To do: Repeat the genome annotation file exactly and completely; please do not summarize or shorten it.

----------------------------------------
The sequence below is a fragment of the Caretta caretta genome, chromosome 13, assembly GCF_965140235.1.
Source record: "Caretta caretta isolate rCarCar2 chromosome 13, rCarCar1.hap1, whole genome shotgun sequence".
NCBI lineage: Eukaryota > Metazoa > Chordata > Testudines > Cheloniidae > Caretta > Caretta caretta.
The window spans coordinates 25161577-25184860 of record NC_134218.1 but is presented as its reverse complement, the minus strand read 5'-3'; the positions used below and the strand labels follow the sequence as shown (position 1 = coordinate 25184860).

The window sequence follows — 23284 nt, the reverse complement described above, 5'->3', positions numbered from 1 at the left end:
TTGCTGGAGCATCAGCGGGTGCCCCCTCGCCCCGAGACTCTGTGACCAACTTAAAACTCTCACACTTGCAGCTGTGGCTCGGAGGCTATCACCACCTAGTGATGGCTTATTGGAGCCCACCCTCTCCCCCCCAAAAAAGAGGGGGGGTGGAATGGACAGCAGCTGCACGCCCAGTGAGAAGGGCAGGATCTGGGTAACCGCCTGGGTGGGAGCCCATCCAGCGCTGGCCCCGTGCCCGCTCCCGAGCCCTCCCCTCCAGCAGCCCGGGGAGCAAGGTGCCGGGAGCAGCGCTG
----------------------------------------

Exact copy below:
The sequence below is a fragment of the Caretta caretta genome, chromosome 13, assembly GCF_965140235.1.
Source record: "Caretta caretta isolate rCarCar2 chromosome 13, rCarCar1.hap1, whole genome shotgun sequence".
NCBI lineage: Eukaryota > Metazoa > Chordata > Testudines > Cheloniidae > Caretta > Caretta caretta.
The window spans coordinates 25161577-25184860 of record NC_134218.1 but is presented as its reverse complement, the minus strand read 5'-3'; the positions used below and the strand labels follow the sequence as shown (position 1 = coordinate 25184860).

The window sequence follows — 23284 nt, the reverse complement described above, 5'->3', positions numbered from 1 at the left end:
TTGCTGGAGCATCAGCGGGTGCCCCCTCGCCCCGAGACTCTGTGACCAACTTAAAACTCTCACACTTGCAGCTGTGGCTCGGAGGCTATCACCACCTAGTGATGGCTTATTGGAGCCCACCCTCTCCCCCCCAAAAAAGAGGGGGGGTGGAATGGACAGCAGCTGCACGCCCAGTGAGAAGGGCAGGATCTGGGTAACCGCCTGGGTGGGAGCCCATCCAGCGCTGGCCCCGTGCCCGCTCCCGAGCCCTCCCCTCCAGCAGCCCGGGGAGCAAGGTGCCGGGAGCAGCGCTG